September 28, 2022

The energy transition cannot be done without chemicals

Despite a number of challenges that have plagued the petrochemical industry, Martha Gilchrist Moore, Chief Economist and Managing Director for Economics and Statistics for the American Chemistry Council (ACC), is optimistic and excited about the resolution of these challenges in the near future.

“The chemical industry in the United States is well positioned for the year ahead. A lot of things are pointing in the right direction. You have strong demand for natural gas, and energy fundamentals and new capacity are in line,” said Moore as a participant in a recent webinar. “The table is set for a relatively good year for the chemical industry, despite some of the risks regarding Ukraine, commodity price shocks and inflation.”

Rhoman Hardy, senior vice president of Shell Chemicals and Products – US Gulf Coast, agreed with Moore’s assessment that “the outlook is really, really good” for the Gulf Coast and Louisiana chemical industry.

“Louisiana is in a unique position for energy transition and for sustainability, and people are trying to figure out what that means for Louisiana,” Hardy said. “I think that’s actually a unique advantage for Louisiana, and we’re embracing it. We’re realizing that the chemical industry is key to the energy transition. It won’t happen without it. prosperous.”

Moore is confident that construction and automotive, as well as health and safety, will be key markets driving growth in Louisiana in the years to come.

“Construction and vehicles are two of the major end-use markets we look at,” Moore said, adding that about $4,000 of chemistry is in each vehicle. “There’s about $12,000 in every single-family home start, so those are really, really big markets.”

Moore said she foresees “very, very strong demand” for light-duty vehicles, although that demand may not be easily met.

“We’ve seen the recovery from the pandemic recession, but that’s been tempered by these ongoing and persistent supply issues when it comes to semiconductors. They’re just not able to produce the [electric] vehicles because of the lack of semiconductors and flaws in the chemistry that goes into them,” she said.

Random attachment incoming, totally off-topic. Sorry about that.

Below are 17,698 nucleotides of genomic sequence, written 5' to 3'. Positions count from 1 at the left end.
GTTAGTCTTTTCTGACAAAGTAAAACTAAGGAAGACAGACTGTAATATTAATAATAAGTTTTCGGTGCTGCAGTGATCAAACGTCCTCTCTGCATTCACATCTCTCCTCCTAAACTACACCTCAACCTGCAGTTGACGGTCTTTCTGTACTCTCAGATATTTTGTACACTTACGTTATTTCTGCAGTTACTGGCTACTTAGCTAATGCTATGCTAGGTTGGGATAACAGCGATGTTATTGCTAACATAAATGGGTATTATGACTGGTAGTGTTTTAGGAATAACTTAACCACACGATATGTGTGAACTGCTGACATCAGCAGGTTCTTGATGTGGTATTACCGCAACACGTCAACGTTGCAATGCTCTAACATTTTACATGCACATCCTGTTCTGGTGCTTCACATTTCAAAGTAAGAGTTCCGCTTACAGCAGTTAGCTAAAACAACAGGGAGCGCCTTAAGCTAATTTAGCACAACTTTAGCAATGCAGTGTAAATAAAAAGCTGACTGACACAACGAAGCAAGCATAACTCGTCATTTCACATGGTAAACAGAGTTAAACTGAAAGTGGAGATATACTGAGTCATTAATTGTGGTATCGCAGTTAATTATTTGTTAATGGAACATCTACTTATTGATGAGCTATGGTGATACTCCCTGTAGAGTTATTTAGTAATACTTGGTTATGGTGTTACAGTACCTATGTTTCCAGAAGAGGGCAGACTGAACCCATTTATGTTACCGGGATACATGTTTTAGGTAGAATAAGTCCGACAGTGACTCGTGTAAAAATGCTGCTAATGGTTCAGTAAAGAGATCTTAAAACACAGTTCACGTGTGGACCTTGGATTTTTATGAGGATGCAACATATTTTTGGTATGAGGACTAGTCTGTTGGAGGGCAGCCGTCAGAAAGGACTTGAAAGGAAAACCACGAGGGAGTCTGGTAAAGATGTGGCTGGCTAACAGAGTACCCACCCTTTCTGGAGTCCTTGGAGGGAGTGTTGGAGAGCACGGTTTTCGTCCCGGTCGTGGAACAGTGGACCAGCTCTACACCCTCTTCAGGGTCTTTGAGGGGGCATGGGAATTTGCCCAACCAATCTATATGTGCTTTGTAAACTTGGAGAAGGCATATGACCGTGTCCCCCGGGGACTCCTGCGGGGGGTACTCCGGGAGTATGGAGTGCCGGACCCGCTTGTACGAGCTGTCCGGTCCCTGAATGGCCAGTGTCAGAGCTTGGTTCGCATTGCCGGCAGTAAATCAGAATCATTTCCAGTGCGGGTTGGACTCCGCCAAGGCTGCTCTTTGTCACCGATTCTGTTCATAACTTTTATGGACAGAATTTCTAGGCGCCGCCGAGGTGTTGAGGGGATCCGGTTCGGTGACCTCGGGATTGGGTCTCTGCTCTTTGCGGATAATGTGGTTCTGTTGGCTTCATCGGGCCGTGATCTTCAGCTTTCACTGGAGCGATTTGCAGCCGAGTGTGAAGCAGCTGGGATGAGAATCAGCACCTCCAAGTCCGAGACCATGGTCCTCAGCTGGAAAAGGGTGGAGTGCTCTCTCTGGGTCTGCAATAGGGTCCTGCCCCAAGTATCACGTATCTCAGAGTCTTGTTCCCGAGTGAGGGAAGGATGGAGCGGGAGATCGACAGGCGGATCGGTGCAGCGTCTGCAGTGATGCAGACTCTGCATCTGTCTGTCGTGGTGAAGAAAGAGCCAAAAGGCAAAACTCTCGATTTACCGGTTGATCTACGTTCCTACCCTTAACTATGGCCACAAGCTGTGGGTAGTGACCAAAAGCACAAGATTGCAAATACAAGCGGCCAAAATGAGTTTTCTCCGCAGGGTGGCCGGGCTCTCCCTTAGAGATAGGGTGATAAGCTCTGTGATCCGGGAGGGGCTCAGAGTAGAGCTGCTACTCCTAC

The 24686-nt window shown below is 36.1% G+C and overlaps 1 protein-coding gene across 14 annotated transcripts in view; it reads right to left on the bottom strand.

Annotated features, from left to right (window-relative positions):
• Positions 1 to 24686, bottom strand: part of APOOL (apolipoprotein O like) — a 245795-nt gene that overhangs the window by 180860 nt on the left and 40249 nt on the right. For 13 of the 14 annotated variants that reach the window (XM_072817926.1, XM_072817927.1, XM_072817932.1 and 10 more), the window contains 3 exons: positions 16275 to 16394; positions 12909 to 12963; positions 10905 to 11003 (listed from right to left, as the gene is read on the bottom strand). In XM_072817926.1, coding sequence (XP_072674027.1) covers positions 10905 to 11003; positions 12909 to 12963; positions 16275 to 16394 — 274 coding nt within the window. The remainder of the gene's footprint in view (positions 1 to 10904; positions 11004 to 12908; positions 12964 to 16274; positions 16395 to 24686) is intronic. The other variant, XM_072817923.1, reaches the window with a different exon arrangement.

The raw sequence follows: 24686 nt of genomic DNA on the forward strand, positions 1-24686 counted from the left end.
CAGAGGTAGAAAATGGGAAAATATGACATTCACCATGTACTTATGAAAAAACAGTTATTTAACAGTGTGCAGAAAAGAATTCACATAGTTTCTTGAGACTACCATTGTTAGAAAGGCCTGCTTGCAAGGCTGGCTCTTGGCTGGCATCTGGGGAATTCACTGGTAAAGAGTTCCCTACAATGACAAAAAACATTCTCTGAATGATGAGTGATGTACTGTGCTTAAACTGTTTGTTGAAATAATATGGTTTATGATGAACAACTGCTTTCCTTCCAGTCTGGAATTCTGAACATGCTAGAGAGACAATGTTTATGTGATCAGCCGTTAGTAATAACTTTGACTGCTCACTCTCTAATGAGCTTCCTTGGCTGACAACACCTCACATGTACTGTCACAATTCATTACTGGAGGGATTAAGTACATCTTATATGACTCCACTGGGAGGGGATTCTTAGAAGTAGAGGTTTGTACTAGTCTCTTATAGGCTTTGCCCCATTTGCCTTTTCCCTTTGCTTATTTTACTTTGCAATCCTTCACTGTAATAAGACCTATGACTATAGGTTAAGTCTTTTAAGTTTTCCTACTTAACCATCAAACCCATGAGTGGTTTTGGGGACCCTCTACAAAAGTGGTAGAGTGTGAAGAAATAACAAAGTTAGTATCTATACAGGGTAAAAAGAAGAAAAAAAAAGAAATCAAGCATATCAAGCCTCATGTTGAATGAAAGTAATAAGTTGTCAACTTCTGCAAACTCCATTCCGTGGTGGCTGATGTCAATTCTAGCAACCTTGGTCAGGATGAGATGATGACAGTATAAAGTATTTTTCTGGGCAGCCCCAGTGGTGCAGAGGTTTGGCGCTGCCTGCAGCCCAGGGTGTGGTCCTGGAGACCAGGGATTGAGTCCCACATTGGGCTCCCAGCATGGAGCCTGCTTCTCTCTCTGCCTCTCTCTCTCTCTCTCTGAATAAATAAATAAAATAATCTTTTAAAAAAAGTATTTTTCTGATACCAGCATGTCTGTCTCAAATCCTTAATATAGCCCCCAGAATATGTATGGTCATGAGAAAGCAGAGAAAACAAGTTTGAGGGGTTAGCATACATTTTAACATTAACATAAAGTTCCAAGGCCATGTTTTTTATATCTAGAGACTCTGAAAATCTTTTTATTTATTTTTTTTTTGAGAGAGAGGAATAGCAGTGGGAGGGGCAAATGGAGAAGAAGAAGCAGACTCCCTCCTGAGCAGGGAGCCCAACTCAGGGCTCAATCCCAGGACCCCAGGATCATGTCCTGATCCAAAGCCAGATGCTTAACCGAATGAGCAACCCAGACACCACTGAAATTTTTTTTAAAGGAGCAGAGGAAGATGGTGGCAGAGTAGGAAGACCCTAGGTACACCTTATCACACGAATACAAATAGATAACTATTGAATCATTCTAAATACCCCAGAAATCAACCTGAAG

Seize new opportunities

Moore observed that the ACC sees mortgage rates rising, but added that there is still very strong demand for housing. “There was a lot of pent-up demand compared to last year due to supply chain disruptions that continued this year,” Moore said. “We also have millennials starting to really enter the housing market and that’s creating a lot of upward pressure for housing.”

“We’re looking at 1.62m this year for housing starts – which is the best year since 2006 – and a very slight drop to 1.55m in 2023, so these are strong markets for the chemical industry.”

Hardy said he felt the movement toward energy transition had accelerated. As evidence, he pointed out that chemical companies are increasingly diversifying their portfolios to better weather future volatility, but he also added that these disruptions have created more opportunities.

“It’s happening even more now with things related to the energy transition, like the shift to electric vehicles. Things are going into battery technology,” he said. “We’re seeing demand growing even faster than before, so I think a lot of companies are weighing whether they should participate in that. It’s strongly tied to companies’ research and development positions and other specific things. “

The products that emerge as a result of the energy transition “are definitely at the heart of all conversations with our customers and within our businesses,” Hardy said.

For ongoing industry updates, visit BICMagazine.com.